Nephroptosis Workup

Updated: Jun 25, 2021
  • Author: Samuel G Deem, DO; Chief Editor: Bradley Fields Schwartz, DO, FACS  more...
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Workup

Laboratory Studies

Results of relevant laboratory studies in patients with nephroptosis are as follows:

  • Urinalysis may reveal microhematuria; however, the workup for microhematuria should be completed in a standard fashion before nephroptosis is implicated as its cause.
  • Urine culture results are typically negative.
  • Blood urea nitrogen (BUN), creatinine, and electrolyte levels are typically normal.
  • Blood lactate dehydrogenase levels may be acutely elevated, supporting the hypothesis of transient kidney ischemia. [16, 1]
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Imaging Studies

Intravenous urography is the primary diagnostic tool in nephroptosis. In patients with nephroptosis, intravenous urography shows kidney descent of two or more vertebral bodies (ie, > 5 cm) when the patient moves from the supine to the upright position (see the images below). Delayed imaging may also show hydronephrosis. [1, 3]

Intravenous urogram. (A) Supine intravenous urogra Intravenous urogram. (A) Supine intravenous urogram showing the kidney in proper position with the renal pelvis opposite vertebral body L3 and no hydronephrosis. (B) Upright intravenous urogram showing descent of the kidney and malrotation, with subsequent hydronephrosis development. (Reprinted from Hoenig DM, Hemal AK, Shalhav AL, Clayman RV. Nephroptosis: a "disparaged" condition revisited. Urology. Oct 1999;54(4):590-6, with permission from Elsevier.)

In patients with nephroptosis, diuretic (furosemide) renography may show hydronephrosis and/or decreased split kidney function when scans taken in the supine position are compared with those taken in the sitting position. [1, 17]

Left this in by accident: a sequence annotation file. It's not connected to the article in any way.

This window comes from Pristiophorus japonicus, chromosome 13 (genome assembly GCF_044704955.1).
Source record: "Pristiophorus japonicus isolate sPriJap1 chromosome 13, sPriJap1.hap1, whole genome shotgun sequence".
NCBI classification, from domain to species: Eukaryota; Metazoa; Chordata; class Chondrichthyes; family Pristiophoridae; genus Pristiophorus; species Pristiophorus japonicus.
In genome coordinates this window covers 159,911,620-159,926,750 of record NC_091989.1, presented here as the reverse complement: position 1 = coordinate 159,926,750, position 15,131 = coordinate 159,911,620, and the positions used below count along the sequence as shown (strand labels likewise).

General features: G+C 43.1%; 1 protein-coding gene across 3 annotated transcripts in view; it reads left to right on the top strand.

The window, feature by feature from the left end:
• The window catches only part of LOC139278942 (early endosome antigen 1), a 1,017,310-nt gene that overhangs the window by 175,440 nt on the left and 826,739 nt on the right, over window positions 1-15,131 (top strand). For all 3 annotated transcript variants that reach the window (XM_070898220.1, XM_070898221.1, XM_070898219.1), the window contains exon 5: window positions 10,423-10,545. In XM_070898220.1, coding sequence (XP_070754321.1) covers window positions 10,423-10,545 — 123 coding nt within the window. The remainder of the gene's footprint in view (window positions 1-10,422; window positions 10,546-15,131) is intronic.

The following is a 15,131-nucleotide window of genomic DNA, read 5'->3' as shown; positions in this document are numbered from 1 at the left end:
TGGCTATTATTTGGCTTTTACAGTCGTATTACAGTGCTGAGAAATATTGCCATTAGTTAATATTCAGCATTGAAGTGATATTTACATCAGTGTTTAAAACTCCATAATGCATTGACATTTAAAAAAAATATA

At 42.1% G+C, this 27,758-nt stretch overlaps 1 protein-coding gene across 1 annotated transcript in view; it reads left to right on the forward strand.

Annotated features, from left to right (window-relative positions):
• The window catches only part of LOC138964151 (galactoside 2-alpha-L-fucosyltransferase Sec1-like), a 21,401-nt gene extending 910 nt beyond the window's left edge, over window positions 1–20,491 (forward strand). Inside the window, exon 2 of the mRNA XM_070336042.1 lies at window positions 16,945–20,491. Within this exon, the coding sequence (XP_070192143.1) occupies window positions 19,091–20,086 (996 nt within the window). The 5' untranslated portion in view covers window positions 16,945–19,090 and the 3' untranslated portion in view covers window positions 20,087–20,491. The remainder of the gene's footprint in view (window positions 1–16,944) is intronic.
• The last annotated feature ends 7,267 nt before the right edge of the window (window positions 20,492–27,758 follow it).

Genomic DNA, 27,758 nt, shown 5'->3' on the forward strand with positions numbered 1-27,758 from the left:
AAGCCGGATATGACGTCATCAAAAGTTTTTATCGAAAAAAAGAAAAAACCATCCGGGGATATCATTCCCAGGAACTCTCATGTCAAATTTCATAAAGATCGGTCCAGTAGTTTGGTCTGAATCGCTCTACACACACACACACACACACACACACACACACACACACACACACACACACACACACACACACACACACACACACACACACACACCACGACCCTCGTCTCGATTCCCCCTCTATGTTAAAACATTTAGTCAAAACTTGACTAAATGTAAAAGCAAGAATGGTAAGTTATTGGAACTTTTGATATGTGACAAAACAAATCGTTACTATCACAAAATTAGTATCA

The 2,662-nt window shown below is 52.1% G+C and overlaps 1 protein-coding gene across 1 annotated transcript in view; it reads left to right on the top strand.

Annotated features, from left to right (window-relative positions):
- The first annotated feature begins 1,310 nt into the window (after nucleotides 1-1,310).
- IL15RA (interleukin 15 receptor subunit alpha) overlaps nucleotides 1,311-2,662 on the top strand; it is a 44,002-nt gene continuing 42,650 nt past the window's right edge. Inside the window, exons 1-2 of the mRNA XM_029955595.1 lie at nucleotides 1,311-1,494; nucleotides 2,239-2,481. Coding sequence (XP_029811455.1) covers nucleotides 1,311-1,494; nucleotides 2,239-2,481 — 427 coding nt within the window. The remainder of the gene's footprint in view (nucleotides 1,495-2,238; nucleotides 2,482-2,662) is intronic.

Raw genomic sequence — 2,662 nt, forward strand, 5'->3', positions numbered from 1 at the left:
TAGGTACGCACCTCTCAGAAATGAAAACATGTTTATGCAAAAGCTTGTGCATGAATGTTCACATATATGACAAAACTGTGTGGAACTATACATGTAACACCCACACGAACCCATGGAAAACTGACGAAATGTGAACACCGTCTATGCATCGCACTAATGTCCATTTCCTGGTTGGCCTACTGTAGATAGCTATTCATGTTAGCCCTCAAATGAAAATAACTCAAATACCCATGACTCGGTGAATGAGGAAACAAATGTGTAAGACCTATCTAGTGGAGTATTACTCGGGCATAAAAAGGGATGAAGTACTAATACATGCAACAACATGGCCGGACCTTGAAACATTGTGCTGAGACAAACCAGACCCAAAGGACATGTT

Retrograde pyelography can demonstrate obstructive changes in the ureter, pelvis, or calyces (eg, kinking) when the kidney position is changed by tilting the operative table. [3]

Computed tomography scan findings are usually normal when the patient is in the supine position. [1]

Supine-to-upright ultrasonography and Doppler ultrasonography scans can show kidney ptosis, while the Doppler study can show diminished blood flow in the ptotic kidney when the patients is upright. This method may yield sensitivity superior to that of isotope renography (renal scanning) in detecting symptomatic nephroptosis. [18]

When scanning is performed in both a supine and sitting position, it may show decreased blood flow and reduced clearance. [19]

Grauer et al reported use of an anterograde urodynamic study, the modified Whitaker test, to diagnose nephroptosis after standard imaging was inconclusive. [10]   

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